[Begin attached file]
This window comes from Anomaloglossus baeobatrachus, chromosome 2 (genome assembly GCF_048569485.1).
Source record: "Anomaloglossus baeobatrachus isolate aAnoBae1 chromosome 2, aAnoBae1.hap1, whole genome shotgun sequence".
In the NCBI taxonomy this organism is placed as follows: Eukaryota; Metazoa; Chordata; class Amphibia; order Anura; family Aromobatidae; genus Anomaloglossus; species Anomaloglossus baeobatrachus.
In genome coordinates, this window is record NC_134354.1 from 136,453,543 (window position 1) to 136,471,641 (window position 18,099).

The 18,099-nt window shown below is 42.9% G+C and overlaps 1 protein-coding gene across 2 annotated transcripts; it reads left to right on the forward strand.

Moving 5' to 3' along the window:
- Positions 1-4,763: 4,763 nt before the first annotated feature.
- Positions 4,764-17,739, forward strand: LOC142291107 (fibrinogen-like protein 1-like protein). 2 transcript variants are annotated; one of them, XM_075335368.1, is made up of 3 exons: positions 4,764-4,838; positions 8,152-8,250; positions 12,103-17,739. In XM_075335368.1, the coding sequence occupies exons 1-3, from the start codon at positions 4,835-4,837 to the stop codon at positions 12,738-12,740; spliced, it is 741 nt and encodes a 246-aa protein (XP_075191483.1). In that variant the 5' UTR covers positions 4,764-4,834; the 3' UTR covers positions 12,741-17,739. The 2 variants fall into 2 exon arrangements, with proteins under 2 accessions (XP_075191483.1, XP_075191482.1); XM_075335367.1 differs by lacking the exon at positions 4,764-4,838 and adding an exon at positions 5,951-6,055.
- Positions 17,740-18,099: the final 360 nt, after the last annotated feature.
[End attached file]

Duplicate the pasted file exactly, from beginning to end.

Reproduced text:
This window comes from Anomaloglossus baeobatrachus, chromosome 2 (genome assembly GCF_048569485.1).
Source record: "Anomaloglossus baeobatrachus isolate aAnoBae1 chromosome 2, aAnoBae1.hap1, whole genome shotgun sequence".
In the NCBI taxonomy this organism is placed as follows: Eukaryota; Metazoa; Chordata; class Amphibia; order Anura; family Aromobatidae; genus Anomaloglossus; species Anomaloglossus baeobatrachus.
In genome coordinates, this window is record NC_134354.1 from 136,453,543 (window position 1) to 136,471,641 (window position 18,099).

The 18,099-nt window shown below is 42.9% G+C and overlaps 1 protein-coding gene across 2 annotated transcripts; it reads left to right on the forward strand.

Moving 5' to 3' along the window:
- Positions 1-4,763: 4,763 nt before the first annotated feature.
- Positions 4,764-17,739, forward strand: LOC142291107 (fibrinogen-like protein 1-like protein). 2 transcript variants are annotated; one of them, XM_075335368.1, is made up of 3 exons: positions 4,764-4,838; positions 8,152-8,250; positions 12,103-17,739. In XM_075335368.1, the coding sequence occupies exons 1-3, from the start codon at positions 4,835-4,837 to the stop codon at positions 12,738-12,740; spliced, it is 741 nt and encodes a 246-aa protein (XP_075191483.1). In that variant the 5' UTR covers positions 4,764-4,834; the 3' UTR covers positions 12,741-17,739. The 2 variants fall into 2 exon arrangements, with proteins under 2 accessions (XP_075191483.1, XP_075191482.1); XM_075335367.1 differs by lacking the exon at positions 4,764-4,838 and adding an exon at positions 5,951-6,055.
- Positions 17,740-18,099: the final 360 nt, after the last annotated feature.